Open Access

Gene therapy monkey business

  • Jonathan B Weitzman
Genome Biology20023:spotlight-20020823-01

DOI: 10.1186/gb-spotlight-20020823-01

Published: 23 August 2002

Adeno-associated viruses (AAVs) belong to the Paraviridae family and are being developed as potential vectors for human gene therapy. In the Early Edition of the Proceedings of the National Academy of Sciences, Gao et al. report the isolation of novel non-human primate AAVs. They aligned known primate and non-primate AAV genome sequences and selected conserved regions for amplification by PCR. This allowed them to isolate two new viruses, AAV7 and AAV8, from the DNA of rhesus monkey heart tissues. Gao et al., then produced AAV vectors packaged with AAV7 and AAV8 capsid proteins and tested the chimeric virions; the non-human AAV reacted poorly with antibodies against human AAV serotypes. Furthermore, when they looked at in vivo performance they found that the new viruses were very efficient gene-delivery vectors for mouse skeletal muscle and liver. The low immunogenicity and favourable tropism of these vectors suggest that they may be useful tools for human gene therapy applications.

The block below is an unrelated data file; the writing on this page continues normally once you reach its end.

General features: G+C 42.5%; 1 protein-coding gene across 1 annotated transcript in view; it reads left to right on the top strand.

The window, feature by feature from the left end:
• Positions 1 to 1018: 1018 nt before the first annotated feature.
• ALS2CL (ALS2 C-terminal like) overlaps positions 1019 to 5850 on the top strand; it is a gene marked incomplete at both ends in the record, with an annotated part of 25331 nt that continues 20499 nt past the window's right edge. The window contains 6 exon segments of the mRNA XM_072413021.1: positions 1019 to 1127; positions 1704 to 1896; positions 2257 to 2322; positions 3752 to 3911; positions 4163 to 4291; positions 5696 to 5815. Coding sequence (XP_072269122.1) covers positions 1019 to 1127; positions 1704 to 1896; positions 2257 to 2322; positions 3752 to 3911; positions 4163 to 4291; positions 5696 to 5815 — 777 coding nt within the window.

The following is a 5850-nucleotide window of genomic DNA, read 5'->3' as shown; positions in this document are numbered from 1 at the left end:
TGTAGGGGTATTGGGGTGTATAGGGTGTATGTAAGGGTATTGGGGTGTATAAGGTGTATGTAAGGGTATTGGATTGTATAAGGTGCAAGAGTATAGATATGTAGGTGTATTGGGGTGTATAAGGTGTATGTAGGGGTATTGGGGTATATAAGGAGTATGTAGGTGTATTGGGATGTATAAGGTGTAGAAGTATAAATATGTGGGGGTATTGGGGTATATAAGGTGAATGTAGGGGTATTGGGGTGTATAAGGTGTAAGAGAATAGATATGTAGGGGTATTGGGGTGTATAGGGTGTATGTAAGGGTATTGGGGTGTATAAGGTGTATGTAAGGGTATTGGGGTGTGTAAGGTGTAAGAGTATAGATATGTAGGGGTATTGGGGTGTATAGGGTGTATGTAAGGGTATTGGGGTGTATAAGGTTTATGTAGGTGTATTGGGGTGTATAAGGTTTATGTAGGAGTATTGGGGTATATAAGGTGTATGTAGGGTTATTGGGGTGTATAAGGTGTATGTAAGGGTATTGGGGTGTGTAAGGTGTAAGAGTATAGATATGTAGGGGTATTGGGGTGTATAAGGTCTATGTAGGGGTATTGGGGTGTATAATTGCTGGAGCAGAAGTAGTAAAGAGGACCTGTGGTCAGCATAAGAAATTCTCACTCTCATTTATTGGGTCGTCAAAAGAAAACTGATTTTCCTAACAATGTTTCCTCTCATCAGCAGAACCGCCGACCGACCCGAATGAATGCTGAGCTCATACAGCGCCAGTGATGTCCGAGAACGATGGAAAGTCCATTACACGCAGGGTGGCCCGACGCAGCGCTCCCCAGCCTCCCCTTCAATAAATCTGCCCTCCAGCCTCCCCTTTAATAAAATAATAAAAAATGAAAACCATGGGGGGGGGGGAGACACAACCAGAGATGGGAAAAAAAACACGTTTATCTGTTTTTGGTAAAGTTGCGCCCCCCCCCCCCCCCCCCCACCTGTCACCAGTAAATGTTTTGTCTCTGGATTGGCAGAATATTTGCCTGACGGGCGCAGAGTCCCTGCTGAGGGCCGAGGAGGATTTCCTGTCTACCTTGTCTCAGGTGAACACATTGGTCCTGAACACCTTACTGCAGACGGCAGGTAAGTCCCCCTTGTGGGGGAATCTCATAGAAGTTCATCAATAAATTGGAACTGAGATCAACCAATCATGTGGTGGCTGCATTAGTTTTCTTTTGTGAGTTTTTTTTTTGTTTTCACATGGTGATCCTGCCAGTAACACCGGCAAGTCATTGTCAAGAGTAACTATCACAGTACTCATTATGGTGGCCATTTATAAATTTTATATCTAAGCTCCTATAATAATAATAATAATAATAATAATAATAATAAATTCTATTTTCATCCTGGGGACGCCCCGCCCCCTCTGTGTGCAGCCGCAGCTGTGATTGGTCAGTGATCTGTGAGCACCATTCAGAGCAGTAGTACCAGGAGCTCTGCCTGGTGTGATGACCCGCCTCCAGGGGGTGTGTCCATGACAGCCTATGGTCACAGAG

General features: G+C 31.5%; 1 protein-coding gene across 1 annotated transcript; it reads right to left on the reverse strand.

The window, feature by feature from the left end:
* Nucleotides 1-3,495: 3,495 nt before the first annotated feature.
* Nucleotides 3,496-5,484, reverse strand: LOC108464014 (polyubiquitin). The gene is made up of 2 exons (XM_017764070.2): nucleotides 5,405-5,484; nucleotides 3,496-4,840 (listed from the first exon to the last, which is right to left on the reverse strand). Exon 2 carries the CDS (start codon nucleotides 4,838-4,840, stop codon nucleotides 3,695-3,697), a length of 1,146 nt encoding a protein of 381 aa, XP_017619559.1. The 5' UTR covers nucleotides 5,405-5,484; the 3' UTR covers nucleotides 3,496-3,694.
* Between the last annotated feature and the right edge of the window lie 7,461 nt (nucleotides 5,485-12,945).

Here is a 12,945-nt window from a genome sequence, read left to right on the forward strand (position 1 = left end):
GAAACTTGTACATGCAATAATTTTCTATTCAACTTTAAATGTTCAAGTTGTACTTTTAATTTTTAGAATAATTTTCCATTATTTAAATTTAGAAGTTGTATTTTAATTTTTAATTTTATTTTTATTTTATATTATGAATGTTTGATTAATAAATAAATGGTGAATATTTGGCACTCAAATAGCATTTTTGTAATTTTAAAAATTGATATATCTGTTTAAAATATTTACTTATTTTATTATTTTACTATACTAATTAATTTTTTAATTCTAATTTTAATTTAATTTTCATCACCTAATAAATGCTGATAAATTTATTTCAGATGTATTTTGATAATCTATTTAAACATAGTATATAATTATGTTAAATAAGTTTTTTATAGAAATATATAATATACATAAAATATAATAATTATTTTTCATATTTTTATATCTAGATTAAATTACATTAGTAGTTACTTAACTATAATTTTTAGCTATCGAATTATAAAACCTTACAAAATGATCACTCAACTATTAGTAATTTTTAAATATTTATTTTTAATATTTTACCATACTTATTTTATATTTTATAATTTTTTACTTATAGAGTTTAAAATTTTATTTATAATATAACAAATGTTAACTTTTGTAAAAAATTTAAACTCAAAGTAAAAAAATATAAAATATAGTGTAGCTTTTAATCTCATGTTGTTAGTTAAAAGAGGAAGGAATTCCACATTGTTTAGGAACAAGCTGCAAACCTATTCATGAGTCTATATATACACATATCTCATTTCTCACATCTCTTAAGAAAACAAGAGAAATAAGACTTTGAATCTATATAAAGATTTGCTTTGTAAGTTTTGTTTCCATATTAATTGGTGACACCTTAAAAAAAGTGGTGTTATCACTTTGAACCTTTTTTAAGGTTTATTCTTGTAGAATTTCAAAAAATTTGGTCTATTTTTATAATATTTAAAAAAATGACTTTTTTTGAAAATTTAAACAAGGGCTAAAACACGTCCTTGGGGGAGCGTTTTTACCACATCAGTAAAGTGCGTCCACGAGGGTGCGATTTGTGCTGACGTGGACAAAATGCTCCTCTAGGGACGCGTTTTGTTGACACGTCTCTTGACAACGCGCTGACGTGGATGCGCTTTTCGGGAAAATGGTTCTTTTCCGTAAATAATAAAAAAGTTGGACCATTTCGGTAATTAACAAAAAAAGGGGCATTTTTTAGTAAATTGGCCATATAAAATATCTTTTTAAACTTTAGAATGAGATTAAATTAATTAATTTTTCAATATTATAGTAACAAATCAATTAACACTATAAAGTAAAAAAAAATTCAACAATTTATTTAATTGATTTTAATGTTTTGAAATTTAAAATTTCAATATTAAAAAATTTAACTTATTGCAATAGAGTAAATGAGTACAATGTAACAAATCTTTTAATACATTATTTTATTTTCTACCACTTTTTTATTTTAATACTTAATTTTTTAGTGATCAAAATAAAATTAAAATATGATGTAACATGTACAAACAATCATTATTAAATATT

References

  1. Adeno-associated virus vectors for gene therapy: more pros than cons?Google Scholar
  2. Proceedings of the National Academy of Sciences, [http://www.pnas.org]
  3. Novel adeno-associated viruses from rhesus monkeys as vectors for human gene therapy, [http://www.pnas.org/cgi/doi/10.1073/pnas.182412299]

Copyright

© BioMed Central Ltd 2002

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